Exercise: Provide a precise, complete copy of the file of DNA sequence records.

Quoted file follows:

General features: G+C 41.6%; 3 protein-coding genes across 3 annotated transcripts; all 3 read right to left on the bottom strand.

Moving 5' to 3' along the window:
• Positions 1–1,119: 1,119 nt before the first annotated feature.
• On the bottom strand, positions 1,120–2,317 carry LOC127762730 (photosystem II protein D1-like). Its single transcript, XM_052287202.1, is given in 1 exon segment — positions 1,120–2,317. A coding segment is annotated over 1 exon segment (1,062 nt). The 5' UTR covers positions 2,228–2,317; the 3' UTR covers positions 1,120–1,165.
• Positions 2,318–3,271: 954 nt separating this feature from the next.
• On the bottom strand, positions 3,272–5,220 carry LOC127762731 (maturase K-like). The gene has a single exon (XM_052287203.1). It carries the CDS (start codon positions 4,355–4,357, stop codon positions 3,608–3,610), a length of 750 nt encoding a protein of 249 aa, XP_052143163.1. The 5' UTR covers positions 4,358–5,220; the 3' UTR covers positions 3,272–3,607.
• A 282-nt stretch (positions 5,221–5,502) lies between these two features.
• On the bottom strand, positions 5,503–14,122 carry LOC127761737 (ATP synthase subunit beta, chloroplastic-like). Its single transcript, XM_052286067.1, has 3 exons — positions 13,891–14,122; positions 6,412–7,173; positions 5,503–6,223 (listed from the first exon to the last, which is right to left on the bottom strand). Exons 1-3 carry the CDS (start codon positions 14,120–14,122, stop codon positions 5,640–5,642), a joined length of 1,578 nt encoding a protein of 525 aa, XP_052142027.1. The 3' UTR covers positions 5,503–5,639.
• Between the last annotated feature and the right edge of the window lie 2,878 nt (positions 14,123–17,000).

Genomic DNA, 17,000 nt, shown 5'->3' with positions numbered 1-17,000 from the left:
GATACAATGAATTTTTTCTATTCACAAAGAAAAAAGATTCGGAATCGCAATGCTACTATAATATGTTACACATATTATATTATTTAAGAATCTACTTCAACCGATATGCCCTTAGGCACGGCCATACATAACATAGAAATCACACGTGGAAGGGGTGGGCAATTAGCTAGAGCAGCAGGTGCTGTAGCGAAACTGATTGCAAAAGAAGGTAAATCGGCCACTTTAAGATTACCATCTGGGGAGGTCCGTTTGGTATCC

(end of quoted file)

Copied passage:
General features: G+C 41.6%; 3 protein-coding genes across 3 annotated transcripts; all 3 read right to left on the bottom strand.

Moving 5' to 3' along the window:
• Positions 1–1,119: 1,119 nt before the first annotated feature.
• On the bottom strand, positions 1,120–2,317 carry LOC127762730 (photosystem II protein D1-like). Its single transcript, XM_052287202.1, is given in 1 exon segment — positions 1,120–2,317. A coding segment is annotated over 1 exon segment (1,062 nt). The 5' UTR covers positions 2,228–2,317; the 3' UTR covers positions 1,120–1,165.
• Positions 2,318–3,271: 954 nt separating this feature from the next.
• On the bottom strand, positions 3,272–5,220 carry LOC127762731 (maturase K-like). The gene has a single exon (XM_052287203.1). It carries the CDS (start codon positions 4,355–4,357, stop codon positions 3,608–3,610), a length of 750 nt encoding a protein of 249 aa, XP_052143163.1. The 5' UTR covers positions 4,358–5,220; the 3' UTR covers positions 3,272–3,607.
• A 282-nt stretch (positions 5,221–5,502) lies between these two features.
• On the bottom strand, positions 5,503–14,122 carry LOC127761737 (ATP synthase subunit beta, chloroplastic-like). Its single transcript, XM_052286067.1, has 3 exons — positions 13,891–14,122; positions 6,412–7,173; positions 5,503–6,223 (listed from the first exon to the last, which is right to left on the bottom strand). Exons 1-3 carry the CDS (start codon positions 14,120–14,122, stop codon positions 5,640–5,642), a joined length of 1,578 nt encoding a protein of 525 aa, XP_052142027.1. The 3' UTR covers positions 5,503–5,639.
• Between the last annotated feature and the right edge of the window lie 2,878 nt (positions 14,123–17,000).

Genomic DNA, 17,000 nt, shown 5'->3' with positions numbered 1-17,000 from the left:
GATACAATGAATTTTTTCTATTCACAAAGAAAAAAGATTCGGAATCGCAATGCTACTATAATATGTTACACATATTATATTATTTAAGAATCTACTTCAACCGATATGCCCTTAGGCACGGCCATACATAACATAGAAATCACACGTGGAAGGGGTGGGCAATTAGCTAGAGCAGCAGGTGCTGTAGCGAAACTGATTGCAAAAGAAGGTAAATCGGCCACTTTAAGATTACCATCTGGGGAGGTCCGTTTGGTATCC